‘I do enjoy most of the days’: Troup says he’ll decide about running for second term in August


Mike Troup, shown speaking during a press conference in City Council chambers in May 2022, says he will make a decision on running for a second term in August. | File photo by J. Robert Gough

QUINCY — Quincy Mayor Mike Troup says he plans to announce his decision about running for a second term “sometime in August.”

Troup set his own deadline during his appearance on “Spilling the Tea with Steve Kennedy,” a Quincy Tea Party-sponsored show on Rumble, an online video network. He told Kennedy he hasn’t decided.

“I do enjoy most of the days,” Troup said. “There’s been a couple of days I have left the office scratching my head, wondering, ‘Where did that come from?’ But overall, I’m proud of what my administration has done. Don’t get me wrong. This isn’t that I’m able to do all these things by myself. The city is lucky we have the department heads we have who are experienced, who are really interested in doing what’s right for Quincy. 

“I’m just asking them a little bit different questions from time to time that maybe they aren’t used to. I don’t care if this is the way that we’ve always done it. My question is: Does it benefit the taxpayer? If you can’t tell me there’s a benefit to the taxpayer, why are we doing this?”

Troup, 66, said during an interview with Muddy River News last week he will consult with his wife, Sharon, before deciding.

“We’ll go through the whole thought process and make sure she’s OK with it,” he said.

Troup edged Paul Havermale in the Republican primary for mayor in March 2021, winning with 1,708 votes to 1,682 to Havermale. Then, on April 6, 2021, nearly 61 percent of the barely more than 6,000 people who voted chose Troup to be Quincy’s next mayor over Nora Baldner. 

Democrats held the position of mayor in Quincy from 1985 until 2013, when Republican Kyle Moore defeated the incumbent, Democrat John Spring. Moore eventually spent two terms in office before Troup replaced him.

Before becoming mayor, Troup was a small business owner for 22 years and spent 15 years as chief financial officer for several international companies. The lifelong Quincyan also previously served on the Quincy Public Schools Board of Education, was chairman of the Adams County Ambulance and EMS Board, and was a member of the Great River Economic Development Foundation Board of Directors and the Adams County Board.

Troup said he believes more work remains to be done.

“It’s a time commitment to do it,” he said. “Do I feel that I’m being received well enough that it’s worthwhile running and trying to move this city forward? Do I have enough support to get other things done with the city council? It’s just all about how you’re going to operate within the structure of our city government.”

He says he’s in good health and still has energy for the job.

“I probably spend more time working than most people in political office,” he said. “I’m really trying to get some big projects done. I’ve never developed a hobby that takes a lot of time.”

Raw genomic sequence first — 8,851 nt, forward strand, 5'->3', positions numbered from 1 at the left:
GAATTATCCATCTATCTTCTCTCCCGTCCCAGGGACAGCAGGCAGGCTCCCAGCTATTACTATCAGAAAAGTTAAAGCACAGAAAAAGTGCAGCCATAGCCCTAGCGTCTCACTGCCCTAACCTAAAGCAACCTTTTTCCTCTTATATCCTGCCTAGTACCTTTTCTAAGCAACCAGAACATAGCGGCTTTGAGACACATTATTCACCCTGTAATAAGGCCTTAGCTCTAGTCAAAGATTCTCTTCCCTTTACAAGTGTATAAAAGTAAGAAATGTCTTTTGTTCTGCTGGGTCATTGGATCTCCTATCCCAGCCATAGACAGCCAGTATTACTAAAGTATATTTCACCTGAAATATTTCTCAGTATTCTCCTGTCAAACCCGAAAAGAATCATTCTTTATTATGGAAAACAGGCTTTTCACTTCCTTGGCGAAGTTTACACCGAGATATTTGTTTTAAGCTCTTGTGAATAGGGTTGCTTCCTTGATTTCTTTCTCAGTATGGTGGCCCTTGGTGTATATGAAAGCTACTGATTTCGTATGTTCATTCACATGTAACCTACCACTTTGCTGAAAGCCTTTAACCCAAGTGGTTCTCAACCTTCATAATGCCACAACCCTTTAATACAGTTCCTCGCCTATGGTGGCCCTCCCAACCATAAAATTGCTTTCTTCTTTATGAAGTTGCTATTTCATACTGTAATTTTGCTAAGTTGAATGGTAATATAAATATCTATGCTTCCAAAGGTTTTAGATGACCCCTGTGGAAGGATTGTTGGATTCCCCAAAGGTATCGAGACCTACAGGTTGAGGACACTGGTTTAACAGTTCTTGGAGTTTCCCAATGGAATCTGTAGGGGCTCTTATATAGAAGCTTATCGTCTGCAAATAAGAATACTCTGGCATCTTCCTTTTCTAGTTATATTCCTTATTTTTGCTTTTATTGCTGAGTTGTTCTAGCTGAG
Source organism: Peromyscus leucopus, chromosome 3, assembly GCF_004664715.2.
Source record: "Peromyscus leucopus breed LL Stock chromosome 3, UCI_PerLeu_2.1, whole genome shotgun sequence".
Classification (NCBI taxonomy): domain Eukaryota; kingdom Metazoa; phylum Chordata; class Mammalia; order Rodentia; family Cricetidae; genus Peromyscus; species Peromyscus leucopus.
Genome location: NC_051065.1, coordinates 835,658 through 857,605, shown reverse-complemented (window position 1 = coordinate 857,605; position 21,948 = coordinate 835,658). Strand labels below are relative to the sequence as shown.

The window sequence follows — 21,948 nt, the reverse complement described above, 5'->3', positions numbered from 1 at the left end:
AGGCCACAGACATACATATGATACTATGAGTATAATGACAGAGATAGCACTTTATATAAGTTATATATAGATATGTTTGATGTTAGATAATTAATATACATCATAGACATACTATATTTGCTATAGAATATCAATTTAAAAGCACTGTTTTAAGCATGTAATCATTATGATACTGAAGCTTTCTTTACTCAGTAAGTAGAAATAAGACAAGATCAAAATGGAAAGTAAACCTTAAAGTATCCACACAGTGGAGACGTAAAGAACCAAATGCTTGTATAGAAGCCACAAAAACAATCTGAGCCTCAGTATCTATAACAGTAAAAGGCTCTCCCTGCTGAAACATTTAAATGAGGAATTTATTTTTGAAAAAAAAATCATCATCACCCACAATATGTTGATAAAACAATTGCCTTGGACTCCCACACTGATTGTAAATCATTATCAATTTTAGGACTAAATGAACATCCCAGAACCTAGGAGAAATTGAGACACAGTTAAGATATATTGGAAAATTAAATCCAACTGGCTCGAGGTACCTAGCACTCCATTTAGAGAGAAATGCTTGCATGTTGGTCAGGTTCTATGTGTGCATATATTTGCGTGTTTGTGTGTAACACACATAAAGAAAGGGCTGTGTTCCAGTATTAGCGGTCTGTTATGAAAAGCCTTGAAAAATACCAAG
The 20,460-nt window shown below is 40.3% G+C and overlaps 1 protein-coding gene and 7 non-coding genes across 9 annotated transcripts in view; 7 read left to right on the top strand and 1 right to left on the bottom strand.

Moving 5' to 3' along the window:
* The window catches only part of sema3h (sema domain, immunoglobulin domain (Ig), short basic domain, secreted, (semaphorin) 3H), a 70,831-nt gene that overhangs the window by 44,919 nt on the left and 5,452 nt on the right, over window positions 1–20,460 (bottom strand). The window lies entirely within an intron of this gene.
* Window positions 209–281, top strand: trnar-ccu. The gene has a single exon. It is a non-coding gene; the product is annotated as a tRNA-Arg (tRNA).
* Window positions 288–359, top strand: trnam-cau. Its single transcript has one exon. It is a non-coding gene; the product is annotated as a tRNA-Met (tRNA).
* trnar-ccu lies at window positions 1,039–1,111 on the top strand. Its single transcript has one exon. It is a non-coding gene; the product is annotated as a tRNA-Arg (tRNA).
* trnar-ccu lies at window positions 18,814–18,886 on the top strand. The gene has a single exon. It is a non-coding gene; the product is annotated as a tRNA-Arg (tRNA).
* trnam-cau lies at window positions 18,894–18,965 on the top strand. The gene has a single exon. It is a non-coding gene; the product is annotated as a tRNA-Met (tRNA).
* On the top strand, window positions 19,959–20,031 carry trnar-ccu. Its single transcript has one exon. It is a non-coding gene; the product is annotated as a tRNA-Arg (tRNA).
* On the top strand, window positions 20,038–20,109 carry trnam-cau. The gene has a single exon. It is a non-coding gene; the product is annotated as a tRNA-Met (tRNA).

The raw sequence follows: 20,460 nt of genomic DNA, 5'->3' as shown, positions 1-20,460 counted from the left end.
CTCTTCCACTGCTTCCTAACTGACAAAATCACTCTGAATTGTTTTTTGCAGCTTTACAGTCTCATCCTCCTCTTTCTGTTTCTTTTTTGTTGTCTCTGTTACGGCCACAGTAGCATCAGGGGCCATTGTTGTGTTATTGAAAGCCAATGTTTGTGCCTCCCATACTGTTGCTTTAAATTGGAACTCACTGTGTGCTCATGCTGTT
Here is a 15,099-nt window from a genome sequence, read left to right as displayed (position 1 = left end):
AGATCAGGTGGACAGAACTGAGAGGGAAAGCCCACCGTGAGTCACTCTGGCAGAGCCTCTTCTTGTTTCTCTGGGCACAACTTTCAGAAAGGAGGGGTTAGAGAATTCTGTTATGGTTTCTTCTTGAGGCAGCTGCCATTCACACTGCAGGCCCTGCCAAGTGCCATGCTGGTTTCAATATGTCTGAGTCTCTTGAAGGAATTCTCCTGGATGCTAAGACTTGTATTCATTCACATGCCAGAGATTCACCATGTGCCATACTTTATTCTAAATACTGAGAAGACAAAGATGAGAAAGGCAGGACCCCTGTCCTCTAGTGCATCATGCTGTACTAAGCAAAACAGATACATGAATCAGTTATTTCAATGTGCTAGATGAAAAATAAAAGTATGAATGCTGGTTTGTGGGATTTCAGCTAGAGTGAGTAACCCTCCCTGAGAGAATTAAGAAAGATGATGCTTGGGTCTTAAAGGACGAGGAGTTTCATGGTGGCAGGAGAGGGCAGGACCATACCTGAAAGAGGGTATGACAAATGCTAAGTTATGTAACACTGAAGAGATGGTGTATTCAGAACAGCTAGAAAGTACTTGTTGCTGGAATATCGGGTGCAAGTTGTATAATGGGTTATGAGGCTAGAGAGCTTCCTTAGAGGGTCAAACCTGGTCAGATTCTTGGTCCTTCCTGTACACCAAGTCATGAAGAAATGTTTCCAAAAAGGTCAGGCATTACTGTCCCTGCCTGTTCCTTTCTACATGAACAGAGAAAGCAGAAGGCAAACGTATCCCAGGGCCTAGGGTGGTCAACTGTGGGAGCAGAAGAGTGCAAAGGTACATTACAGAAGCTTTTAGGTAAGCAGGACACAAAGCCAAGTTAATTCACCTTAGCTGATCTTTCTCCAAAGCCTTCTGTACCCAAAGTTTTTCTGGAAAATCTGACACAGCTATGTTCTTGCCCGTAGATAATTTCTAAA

Asked to elaborate about big projects he wants to complete, he mentioned in particular:

  • The renovation of City Hall;
  • Improvements to the terminal building at Quincy Regional Airport;
  • Reduction of sewer overflows from the wastewater treatment plant into the Mississippi River;
  • Completion of the Sixth Street Promenade;
  • Construction of more hotels and more housing in the city.

“There’s something like 40 projects that we’re still trying to implement,” he said. “I’d like to see a few more of those things come together.”

Troup also was pleased the Quincy City Council approved in December a $7.112 million annual property tax levy ordinance. It created a tax rate around 96 cents per $100 of assessed value.

“That hasn’t happened in 40 years. I think that’s significant,” he said. “I get excited by doing that.”

He said he can’t do much for taxpayers, however, without City Council approval.

“That was confirmed my first year with the housing study,” Troup said. “That’s one disappointment I had, not being able to get the City Council to agree with a free housing registration process. The benefits of that for police and fire are so significant, and the cost to the property owners was zero. I’m disappointed that was not approved.”

Troup bristled a bit when asked if he thought the city’s negotiation with the local police union would hurt a re-election bid.

The Police Benevolent and Protective Association Labor Unit 12 represents Quincy police officers and supervisors who have worked without a contract since April 2021. The PB&PA and the city participated in an arbitration hearing about the contract in May. A decision from the arbitration judge is expected by Aug. 31.

The PB&PA Unit No. 12 also filed two unfair labor practice lawsuits against the city for failing to provide health insurance or vision coverage to all police officers. An arbitrator will hear those suits in October.

“There’s nobody in Quincy who wishes we had an agreement with the police union more than me,” Troup said. “What a lot of people still don’t understand is (the city administration) did not stop the discussions. The police union, by filing an unfair labor lawsuit against the city, forced us to go outside. We had to stop all conversations. So we have to deal with the attorneys to represent us in the arbitration.

“It’s a shame, and it took over a year for the arbitrators to give us a schedule as to when they were available, so there’s been a lot of wasted time. I’m not happy with that, but I didn’t make up the rules.”

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